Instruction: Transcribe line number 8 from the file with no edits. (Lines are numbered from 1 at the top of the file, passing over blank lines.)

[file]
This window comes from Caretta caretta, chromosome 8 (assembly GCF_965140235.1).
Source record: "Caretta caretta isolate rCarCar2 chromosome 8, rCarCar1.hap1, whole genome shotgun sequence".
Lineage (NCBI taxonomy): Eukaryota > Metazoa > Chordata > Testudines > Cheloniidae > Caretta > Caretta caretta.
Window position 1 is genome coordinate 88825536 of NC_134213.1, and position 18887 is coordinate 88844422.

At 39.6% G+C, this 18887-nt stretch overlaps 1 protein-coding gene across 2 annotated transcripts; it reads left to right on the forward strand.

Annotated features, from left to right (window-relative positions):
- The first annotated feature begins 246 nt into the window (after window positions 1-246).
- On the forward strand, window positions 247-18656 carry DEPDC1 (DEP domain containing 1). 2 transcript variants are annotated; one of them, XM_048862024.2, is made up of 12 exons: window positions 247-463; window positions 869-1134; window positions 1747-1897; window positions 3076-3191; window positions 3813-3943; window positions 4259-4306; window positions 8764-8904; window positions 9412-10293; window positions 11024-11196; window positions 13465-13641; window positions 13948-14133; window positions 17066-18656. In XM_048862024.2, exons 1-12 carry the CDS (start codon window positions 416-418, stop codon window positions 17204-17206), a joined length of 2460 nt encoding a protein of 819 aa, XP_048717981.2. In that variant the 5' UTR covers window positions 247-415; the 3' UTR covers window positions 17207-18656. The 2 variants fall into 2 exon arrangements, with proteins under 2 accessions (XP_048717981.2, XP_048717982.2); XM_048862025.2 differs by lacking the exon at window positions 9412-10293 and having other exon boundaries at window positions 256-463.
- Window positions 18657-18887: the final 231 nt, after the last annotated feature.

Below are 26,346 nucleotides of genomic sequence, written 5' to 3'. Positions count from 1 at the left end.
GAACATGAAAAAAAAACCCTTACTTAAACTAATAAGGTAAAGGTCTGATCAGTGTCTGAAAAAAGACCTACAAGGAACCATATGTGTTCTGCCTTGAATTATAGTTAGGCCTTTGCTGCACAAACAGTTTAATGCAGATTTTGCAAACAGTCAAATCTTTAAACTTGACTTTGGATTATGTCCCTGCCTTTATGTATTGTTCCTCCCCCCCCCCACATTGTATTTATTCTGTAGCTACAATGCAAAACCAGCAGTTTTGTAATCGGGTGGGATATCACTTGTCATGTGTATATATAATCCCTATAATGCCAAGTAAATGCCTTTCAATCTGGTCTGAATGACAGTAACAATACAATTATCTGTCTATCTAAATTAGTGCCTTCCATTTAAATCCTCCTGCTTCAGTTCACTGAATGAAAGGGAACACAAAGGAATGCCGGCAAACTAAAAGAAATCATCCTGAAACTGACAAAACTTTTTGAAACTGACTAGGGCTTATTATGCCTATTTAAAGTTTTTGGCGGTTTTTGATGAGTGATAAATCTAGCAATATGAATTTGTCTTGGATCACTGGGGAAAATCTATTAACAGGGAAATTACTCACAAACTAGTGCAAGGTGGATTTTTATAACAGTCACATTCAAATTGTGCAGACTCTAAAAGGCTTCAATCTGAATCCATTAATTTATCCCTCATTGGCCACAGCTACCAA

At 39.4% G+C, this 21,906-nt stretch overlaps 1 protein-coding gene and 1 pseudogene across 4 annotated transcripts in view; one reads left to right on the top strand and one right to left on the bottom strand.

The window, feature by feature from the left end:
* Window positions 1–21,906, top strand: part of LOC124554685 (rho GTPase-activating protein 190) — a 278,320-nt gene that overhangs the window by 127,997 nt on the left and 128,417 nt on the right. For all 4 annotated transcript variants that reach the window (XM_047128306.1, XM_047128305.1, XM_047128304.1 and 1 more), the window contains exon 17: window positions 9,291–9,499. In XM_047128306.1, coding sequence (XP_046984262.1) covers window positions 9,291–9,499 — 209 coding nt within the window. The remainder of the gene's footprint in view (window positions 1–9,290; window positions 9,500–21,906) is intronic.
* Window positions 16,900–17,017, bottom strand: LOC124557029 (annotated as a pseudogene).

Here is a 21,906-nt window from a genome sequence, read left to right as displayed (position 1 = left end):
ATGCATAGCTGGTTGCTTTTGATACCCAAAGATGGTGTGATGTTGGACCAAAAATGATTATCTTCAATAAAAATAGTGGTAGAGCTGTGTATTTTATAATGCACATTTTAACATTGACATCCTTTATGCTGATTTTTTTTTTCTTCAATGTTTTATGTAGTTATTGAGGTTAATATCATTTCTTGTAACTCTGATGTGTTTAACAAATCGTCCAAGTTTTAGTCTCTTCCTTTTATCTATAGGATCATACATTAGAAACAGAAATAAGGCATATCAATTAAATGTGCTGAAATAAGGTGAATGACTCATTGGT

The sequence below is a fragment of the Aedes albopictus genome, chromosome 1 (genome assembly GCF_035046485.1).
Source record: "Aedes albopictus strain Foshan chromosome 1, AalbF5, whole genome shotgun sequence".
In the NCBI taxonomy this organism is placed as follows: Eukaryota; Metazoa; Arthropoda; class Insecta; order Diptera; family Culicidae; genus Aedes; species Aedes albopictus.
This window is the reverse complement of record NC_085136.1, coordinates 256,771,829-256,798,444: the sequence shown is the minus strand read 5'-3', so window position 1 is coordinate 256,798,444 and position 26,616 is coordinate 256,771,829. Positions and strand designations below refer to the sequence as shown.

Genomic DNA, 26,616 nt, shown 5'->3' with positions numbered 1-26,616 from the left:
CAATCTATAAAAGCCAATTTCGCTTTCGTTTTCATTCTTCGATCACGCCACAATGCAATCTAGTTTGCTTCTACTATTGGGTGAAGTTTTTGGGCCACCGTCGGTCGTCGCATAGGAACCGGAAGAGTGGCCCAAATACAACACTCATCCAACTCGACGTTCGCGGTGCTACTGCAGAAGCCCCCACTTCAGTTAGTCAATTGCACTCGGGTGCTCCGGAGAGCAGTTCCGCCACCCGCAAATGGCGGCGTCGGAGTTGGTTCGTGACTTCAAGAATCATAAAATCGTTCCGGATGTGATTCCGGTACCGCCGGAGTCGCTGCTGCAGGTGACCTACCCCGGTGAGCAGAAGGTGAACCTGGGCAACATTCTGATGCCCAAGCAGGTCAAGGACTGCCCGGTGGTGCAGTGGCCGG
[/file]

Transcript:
- On the forward strand, window positions 247-18656 carry DEPDC1 (DEP domain containing 1). 2 transcript variants are annotated; one of them, XM_048862024.2, is made up of 12 exons: window positions 247-463; window positions 869-1134; window positions 1747-1897; window positions 3076-3191; window positions 3813-3943; window positions 4259-4306; window positions 8764-8904; window positions 9412-10293; window positions 11024-11196; window positions 13465-13641; window positions 13948-14133; window positions 17066-18656. In XM_048862024.2, exons 1-12 carry the CDS (start codon window positions 416-418, stop codon window positions 17204-17206), a joined length of 2460 nt encoding a protein of 819 aa, XP_048717981.2. In that variant the 5' UTR covers window positions 247-415; the 3' UTR covers window positions 17207-18656. The 2 variants fall into 2 exon arrangements, with proteins under 2 accessions (XP_048717981.2, XP_048717982.2); XM_048862025.2 differs by lacking the exon at window positions 9412-10293 and having other exon boundaries at window positions 256-463.